For many in the rap game, "keepin' it real" has become little more than an auto-repeat catch phrase to be shouted insistently at certain intervals on one's comeback album. Or a talisman tattooed across a precision-sculpted forearm and flaunted during the photo sessions required to keep one's street cred in line with one's bank account.
50 CENT Paramount Theatre, 206-628-0888, $39.50 8 p.m. Mon., May 12-Tues., May 13
And then there's 50 Cent, whose realness quotient and boulevard bravado have made him the undisputed ruler of hip-hop and this year's fastest-rising pop star. His long-awaited major-label debut, Get Rich or Die Tryin' (Shady/ Aftermath/Interscope), sold more than 2 million copies in its first three weeks of release, spawned a Dr. Dre-produced hit single ("In da Club") that has presided atop the charts for seven straight weeks and has served notice to the rest of the rap world that bling is no longer kingthat gangsta has now been taken to a whole new level of brutal authenticity.
By now, 50 Cent's violent life story has been elevated to the level of urban legend, even among those who don't follow the genre. 50 (given name: Curtis Jackson) was raised on the mean streets of southside Jamaica, Queensborn to a crack-dealing mother who would die at the hands of rivals by the time he was 8. By the relatively tender age of 12, 50 would also be working in the trade, living a schizophrenic double life as a student by day and increasingly hardened ghetto kingpin during the 3-6 p.m. time slot when he told his grandmother (who had assumed the role of his legal guardian) he was enrolled in an after-school program.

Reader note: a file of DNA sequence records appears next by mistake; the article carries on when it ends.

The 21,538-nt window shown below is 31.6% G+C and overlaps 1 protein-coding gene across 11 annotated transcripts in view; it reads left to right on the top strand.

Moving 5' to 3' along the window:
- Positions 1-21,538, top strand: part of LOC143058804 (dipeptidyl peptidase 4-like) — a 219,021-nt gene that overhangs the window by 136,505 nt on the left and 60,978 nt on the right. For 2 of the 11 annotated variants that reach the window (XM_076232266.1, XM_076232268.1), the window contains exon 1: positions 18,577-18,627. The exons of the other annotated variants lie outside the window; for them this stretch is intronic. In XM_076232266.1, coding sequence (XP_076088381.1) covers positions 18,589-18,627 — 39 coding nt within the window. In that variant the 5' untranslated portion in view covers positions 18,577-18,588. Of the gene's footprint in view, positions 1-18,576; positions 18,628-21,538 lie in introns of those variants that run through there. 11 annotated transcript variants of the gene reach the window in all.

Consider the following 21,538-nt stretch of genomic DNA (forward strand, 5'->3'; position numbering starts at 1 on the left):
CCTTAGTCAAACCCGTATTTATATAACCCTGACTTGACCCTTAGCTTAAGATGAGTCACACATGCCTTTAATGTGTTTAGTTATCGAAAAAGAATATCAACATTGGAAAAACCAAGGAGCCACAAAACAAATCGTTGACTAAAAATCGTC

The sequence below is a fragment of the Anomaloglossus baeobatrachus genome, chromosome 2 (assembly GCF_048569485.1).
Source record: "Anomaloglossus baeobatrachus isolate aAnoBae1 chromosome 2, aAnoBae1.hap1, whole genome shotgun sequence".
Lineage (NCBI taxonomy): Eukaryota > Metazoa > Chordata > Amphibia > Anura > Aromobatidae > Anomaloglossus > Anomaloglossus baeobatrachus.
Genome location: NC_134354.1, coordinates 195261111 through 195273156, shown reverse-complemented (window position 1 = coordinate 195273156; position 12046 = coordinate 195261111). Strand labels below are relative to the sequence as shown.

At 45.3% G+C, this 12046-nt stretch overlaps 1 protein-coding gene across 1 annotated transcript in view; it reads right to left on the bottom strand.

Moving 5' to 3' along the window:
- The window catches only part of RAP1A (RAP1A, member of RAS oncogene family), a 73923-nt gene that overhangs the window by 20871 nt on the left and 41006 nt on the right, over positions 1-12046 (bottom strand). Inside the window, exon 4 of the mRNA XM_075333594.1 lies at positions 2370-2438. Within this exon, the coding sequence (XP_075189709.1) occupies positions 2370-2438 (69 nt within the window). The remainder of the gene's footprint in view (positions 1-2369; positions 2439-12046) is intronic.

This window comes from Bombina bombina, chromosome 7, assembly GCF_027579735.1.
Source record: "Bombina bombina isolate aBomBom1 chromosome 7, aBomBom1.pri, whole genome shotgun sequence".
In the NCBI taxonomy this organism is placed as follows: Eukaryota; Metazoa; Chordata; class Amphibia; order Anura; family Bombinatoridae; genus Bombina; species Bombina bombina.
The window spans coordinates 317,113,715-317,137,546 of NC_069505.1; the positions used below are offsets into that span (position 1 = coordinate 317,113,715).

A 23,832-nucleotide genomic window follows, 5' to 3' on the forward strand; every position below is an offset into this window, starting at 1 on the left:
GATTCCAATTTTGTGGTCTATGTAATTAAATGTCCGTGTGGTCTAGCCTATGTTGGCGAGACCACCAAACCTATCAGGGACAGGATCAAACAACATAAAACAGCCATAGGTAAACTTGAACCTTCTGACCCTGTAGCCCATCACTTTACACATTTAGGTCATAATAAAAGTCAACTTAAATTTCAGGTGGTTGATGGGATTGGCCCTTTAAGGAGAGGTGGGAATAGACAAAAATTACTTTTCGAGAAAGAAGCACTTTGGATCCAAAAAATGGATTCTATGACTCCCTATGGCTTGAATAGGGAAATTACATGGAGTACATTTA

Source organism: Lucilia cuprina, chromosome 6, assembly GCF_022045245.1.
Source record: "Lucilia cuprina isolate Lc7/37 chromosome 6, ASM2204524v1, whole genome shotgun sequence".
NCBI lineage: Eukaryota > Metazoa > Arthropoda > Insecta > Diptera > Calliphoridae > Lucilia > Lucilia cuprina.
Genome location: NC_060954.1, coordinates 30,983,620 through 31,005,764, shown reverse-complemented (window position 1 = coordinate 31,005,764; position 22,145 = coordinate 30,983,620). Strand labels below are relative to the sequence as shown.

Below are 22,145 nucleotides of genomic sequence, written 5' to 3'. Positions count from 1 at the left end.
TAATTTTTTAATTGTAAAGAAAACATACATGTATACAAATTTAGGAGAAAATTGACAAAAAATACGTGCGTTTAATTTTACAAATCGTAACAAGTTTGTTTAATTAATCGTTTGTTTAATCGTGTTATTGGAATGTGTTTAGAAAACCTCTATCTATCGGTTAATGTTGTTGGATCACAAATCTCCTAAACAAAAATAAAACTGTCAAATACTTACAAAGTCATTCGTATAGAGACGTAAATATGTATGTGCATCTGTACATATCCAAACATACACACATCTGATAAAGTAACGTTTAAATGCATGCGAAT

After several arrests for drug possession, a few transfers among various New York-area high schools, and multiple prison stints, 50 had constructed a fearsome reputation as the kind of criminal you don't crossa real-life gangsta with the bankroll and firepower to match (by the time he turned 18, 50 was reportedly doing a lucrative enough heroin and cocaine trade through his network of affiliates to net $5,000 a day). But increasingly, 50 was sensing that he needed to find an alternative to the Thug Life in order to escape alive and began to pursue a rap careerpreviously, little more than a hobby he shared with friends in earnest.